This journal paper presented by Vellution and his associates outlines the most important findings of research that evaluates possible causes of reading abilities in dyslexia over the past four decades. The main purpose of this paper is to provide a comprehensive review of research on the fundamental cause(s) of developmental dyslexia. The secondary purpose is to present the evidence that reveals differences between early reading difficulties caused mainly by cognitive/biological deficits and those caused primarily by instructional deficits. The authors first propose a model that captures all the relevant knowledge and cognitive skills required for individuals in learning to read (figure 1). This model certainly indicates that reading is mainly a linguistic ability rather than once popular notion that it is primarily a visual skill. The model that underscores all reading components are thus used to analyze manifest causes of reading difficulties. The evidence suggests that basic deficits in alphabetic coding would lead to inadequate word identification and which then contributes to reading difficulties. Moreover, both phonological awareness and orthographic awareness have an impact on skills of alphabetic coding. Importantly, casual relationships between word identification difficulties and deficient phonological skills seem more prominent in learning to read in opaque orthographies such as English than in learning to read in more transparent orthographies such as German. It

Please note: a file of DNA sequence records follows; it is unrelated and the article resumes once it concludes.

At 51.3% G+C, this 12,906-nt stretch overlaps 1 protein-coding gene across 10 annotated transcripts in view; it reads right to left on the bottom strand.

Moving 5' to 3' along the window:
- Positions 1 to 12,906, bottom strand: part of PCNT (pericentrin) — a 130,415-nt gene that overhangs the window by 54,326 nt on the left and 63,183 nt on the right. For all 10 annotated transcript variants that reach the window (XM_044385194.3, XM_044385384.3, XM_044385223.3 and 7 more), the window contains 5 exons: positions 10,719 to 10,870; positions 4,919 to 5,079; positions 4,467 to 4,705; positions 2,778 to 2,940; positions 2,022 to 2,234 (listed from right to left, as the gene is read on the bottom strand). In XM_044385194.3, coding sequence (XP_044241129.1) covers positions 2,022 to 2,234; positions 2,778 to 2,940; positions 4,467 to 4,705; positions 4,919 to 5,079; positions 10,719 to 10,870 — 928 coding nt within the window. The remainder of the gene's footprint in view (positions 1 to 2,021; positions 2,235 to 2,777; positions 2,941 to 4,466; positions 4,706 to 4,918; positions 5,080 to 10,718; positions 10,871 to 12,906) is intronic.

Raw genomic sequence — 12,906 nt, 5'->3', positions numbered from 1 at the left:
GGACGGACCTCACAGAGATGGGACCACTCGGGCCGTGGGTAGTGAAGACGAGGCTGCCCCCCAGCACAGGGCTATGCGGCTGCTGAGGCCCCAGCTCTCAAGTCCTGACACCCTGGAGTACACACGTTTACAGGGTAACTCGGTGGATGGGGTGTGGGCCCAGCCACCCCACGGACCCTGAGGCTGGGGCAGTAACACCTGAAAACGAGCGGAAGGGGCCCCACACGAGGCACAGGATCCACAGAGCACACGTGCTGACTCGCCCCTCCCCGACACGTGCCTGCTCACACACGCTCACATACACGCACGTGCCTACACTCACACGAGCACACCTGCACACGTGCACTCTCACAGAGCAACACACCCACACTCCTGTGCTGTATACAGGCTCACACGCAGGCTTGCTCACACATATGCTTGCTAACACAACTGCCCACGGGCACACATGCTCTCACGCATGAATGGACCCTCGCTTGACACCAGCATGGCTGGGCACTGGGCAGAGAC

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On that basis the rationale behind this assignment is to further understand the term ‘dyslexia’, to consider the definition and diagnosis, as well as the barriers to learning it can generate. Consideration will also be given to the strategies that can be employed to assist learning, as well as promote the
This article described reading difficulties aligned to the Simple View of Reading (as cited in Gough & Tunmer, 1986). They went into depth about three types of poor readers: (a) dyslexia- those with poor decoding, (b) language comprehension- poor reading comprehension, and (c) listening comprehension- impairments in both decoding and language comprehension. Further, they broke down how each reading difficulty is believed to manifest, is measured, and what it specifically affects.